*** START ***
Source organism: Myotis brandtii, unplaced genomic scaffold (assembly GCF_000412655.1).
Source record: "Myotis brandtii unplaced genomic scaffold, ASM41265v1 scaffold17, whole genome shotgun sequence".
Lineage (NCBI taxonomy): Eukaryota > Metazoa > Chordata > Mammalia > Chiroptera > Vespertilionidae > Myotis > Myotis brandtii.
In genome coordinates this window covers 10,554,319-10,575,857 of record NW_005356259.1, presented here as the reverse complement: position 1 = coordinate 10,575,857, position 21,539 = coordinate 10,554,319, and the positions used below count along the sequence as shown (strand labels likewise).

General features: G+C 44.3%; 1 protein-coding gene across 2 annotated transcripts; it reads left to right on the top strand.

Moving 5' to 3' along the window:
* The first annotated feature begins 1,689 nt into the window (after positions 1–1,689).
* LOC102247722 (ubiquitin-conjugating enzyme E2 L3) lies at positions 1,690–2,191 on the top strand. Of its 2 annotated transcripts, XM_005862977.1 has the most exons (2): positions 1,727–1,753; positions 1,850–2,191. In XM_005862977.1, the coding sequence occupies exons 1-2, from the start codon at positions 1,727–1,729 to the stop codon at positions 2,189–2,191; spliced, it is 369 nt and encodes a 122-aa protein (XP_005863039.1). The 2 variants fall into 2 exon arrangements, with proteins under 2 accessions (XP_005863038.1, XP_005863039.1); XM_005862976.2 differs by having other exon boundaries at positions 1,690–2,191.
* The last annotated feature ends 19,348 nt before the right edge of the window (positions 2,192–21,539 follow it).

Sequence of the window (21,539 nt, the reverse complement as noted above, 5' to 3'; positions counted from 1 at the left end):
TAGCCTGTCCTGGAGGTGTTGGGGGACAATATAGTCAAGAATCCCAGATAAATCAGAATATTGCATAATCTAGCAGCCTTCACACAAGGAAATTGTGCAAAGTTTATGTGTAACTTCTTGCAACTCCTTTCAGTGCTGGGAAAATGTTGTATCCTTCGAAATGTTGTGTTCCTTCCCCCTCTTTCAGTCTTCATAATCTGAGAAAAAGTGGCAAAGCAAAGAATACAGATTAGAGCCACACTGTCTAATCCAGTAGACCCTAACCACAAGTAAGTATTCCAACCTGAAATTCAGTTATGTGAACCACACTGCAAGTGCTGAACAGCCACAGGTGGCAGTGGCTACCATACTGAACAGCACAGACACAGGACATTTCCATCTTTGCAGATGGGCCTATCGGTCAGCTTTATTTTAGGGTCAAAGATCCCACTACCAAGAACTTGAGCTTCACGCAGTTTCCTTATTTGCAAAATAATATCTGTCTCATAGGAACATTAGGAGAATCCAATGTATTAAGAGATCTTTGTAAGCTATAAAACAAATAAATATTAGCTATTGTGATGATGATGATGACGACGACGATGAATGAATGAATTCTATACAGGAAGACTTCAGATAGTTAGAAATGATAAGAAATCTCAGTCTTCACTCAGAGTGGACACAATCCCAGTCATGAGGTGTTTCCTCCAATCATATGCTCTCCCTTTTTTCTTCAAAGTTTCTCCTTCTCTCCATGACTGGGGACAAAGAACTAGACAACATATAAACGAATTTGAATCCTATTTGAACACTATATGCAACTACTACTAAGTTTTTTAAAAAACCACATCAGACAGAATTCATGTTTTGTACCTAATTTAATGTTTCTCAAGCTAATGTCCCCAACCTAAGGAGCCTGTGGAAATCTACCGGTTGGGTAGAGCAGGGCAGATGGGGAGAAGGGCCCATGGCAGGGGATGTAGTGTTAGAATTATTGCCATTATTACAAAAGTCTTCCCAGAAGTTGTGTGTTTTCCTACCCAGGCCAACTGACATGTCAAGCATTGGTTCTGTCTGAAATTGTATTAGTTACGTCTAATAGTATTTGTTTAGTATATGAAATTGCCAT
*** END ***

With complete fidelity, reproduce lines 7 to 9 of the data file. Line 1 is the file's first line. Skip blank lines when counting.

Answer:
* The first annotated feature begins 1,689 nt into the window (after positions 1–1,689).
* LOC102247722 (ubiquitin-conjugating enzyme E2 L3) lies at positions 1,690–2,191 on the top strand. Of its 2 annotated transcripts, XM_005862977.1 has the most exons (2): positions 1,727–1,753; positions 1,850–2,191. In XM_005862977.1, the coding sequence occupies exons 1-2, from the start codon at positions 1,727–1,729 to the stop codon at positions 2,189–2,191; spliced, it is 369 nt and encodes a 122-aa protein (XP_005863039.1). The 2 variants fall into 2 exon arrangements, with proteins under 2 accessions (XP_005863038.1, XP_005863039.1); XM_005862976.2 differs by having other exon boundaries at positions 1,690–2,191.
* The last annotated feature ends 19,348 nt before the right edge of the window (positions 2,192–21,539 follow it).